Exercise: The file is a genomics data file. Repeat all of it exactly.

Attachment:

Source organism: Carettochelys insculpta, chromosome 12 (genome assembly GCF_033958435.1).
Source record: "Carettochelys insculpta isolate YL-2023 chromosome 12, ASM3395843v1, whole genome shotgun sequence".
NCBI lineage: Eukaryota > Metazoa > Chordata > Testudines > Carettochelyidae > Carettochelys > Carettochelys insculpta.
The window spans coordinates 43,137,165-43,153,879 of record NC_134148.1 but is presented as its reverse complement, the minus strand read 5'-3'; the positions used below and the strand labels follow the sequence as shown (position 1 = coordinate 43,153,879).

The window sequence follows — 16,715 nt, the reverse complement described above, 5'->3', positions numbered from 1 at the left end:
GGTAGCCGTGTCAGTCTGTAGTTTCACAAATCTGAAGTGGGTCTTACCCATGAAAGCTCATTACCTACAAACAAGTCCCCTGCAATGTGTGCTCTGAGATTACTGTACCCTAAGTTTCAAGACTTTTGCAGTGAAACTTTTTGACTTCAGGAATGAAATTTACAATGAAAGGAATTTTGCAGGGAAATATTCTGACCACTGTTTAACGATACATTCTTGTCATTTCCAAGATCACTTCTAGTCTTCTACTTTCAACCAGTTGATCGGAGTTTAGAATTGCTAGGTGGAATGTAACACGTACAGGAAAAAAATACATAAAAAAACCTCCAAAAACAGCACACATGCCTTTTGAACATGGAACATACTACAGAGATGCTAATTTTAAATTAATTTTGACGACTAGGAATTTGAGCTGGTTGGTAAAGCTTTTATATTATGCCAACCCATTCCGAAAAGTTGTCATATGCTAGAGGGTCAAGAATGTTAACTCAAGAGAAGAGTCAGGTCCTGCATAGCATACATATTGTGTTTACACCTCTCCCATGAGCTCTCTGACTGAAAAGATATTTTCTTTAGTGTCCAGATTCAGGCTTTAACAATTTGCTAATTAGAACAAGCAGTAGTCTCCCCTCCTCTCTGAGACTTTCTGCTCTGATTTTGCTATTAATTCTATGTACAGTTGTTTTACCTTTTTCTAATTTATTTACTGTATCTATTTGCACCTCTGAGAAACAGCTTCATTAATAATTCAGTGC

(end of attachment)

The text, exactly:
Source organism: Carettochelys insculpta, chromosome 12 (genome assembly GCF_033958435.1).
Source record: "Carettochelys insculpta isolate YL-2023 chromosome 12, ASM3395843v1, whole genome shotgun sequence".
NCBI lineage: Eukaryota > Metazoa > Chordata > Testudines > Carettochelyidae > Carettochelys > Carettochelys insculpta.
The window spans coordinates 43,137,165-43,153,879 of record NC_134148.1 but is presented as its reverse complement, the minus strand read 5'-3'; the positions used below and the strand labels follow the sequence as shown (position 1 = coordinate 43,153,879).

The window sequence follows — 16,715 nt, the reverse complement described above, 5'->3', positions numbered from 1 at the left end:
GGTAGCCGTGTCAGTCTGTAGTTTCACAAATCTGAAGTGGGTCTTACCCATGAAAGCTCATTACCTACAAACAAGTCCCCTGCAATGTGTGCTCTGAGATTACTGTACCCTAAGTTTCAAGACTTTTGCAGTGAAACTTTTTGACTTCAGGAATGAAATTTACAATGAAAGGAATTTTGCAGGGAAATATTCTGACCACTGTTTAACGATACATTCTTGTCATTTCCAAGATCACTTCTAGTCTTCTACTTTCAACCAGTTGATCGGAGTTTAGAATTGCTAGGTGGAATGTAACACGTACAGGAAAAAAATACATAAAAAAACCTCCAAAAACAGCACACATGCCTTTTGAACATGGAACATACTACAGAGATGCTAATTTTAAATTAATTTTGACGACTAGGAATTTGAGCTGGTTGGTAAAGCTTTTATATTATGCCAACCCATTCCGAAAAGTTGTCATATGCTAGAGGGTCAAGAATGTTAACTCAAGAGAAGAGTCAGGTCCTGCATAGCATACATATTGTGTTTACACCTCTCCCATGAGCTCTCTGACTGAAAAGATATTTTCTTTAGTGTCCAGATTCAGGCTTTAACAATTTGCTAATTAGAACAAGCAGTAGTCTCCCCTCCTCTCTGAGACTTTCTGCTCTGATTTTGCTATTAATTCTATGTACAGTTGTTTTACCTTTTTCTAATTTATTTACTGTATCTATTTGCACCTCTGAGAAACAGCTTCATTAATAATTCAGTGC